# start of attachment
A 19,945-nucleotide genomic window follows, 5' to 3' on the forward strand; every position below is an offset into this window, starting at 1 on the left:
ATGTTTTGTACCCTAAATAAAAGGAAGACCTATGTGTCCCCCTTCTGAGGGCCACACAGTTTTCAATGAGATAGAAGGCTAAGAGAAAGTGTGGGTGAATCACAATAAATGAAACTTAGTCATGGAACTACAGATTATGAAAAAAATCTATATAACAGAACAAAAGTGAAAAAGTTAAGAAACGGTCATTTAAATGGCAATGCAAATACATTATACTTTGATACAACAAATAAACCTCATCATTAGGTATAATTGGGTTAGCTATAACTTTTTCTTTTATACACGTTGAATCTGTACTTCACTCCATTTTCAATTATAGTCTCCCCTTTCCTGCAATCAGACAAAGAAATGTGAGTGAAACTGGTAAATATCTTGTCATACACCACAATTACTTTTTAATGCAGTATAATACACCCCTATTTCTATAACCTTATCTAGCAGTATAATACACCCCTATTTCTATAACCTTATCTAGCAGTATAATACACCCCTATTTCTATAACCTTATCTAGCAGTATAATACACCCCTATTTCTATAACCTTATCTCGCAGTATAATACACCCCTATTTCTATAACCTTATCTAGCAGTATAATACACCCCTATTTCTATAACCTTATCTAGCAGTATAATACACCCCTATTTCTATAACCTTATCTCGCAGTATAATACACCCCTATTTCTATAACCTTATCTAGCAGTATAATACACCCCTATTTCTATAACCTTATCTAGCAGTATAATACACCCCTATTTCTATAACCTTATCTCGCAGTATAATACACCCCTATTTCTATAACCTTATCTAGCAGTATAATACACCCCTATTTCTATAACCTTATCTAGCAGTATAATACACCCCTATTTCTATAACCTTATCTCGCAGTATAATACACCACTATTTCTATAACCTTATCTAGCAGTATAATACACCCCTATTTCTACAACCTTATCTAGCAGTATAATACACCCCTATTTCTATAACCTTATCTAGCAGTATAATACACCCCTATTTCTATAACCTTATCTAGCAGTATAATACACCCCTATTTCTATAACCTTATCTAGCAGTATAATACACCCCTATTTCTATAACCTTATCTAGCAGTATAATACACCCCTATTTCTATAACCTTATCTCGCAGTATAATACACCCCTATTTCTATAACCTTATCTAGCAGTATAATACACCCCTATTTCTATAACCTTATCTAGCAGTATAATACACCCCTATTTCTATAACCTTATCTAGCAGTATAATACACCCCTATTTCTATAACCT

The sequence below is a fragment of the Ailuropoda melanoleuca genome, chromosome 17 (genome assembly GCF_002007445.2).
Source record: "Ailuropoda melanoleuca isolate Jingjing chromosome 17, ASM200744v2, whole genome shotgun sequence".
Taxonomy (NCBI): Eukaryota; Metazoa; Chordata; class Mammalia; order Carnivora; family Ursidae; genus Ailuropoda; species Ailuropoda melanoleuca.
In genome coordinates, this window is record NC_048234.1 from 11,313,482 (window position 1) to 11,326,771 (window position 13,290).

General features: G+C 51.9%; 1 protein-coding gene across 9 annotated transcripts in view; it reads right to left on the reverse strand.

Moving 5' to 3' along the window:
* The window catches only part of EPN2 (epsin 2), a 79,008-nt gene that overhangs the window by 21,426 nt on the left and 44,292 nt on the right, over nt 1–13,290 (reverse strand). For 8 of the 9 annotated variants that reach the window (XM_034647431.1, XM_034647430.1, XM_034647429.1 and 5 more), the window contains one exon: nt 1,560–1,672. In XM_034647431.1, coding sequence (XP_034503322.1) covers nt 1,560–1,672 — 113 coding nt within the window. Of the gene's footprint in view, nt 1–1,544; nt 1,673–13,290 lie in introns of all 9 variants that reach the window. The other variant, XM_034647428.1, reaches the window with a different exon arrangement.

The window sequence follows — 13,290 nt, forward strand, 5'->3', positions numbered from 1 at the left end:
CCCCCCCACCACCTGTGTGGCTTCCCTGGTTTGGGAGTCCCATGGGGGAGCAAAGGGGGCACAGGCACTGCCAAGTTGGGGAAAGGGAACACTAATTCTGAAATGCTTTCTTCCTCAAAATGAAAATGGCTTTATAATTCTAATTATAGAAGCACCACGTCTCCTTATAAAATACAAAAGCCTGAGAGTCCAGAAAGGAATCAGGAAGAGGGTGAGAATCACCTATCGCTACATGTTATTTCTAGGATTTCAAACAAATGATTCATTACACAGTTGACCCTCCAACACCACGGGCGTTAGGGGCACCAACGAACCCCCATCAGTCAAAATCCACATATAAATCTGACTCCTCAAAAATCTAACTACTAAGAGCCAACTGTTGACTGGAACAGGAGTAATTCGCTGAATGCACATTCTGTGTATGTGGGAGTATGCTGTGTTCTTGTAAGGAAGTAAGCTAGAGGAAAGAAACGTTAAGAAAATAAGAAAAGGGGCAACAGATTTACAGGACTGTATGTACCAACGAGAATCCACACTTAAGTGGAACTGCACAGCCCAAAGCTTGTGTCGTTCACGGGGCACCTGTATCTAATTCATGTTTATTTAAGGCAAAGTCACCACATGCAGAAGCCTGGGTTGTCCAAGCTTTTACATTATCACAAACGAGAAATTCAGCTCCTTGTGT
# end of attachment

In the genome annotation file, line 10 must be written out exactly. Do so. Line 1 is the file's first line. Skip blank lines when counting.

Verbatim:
The window sequence follows — 13,290 nt, forward strand, 5'->3', positions numbered from 1 at the left end: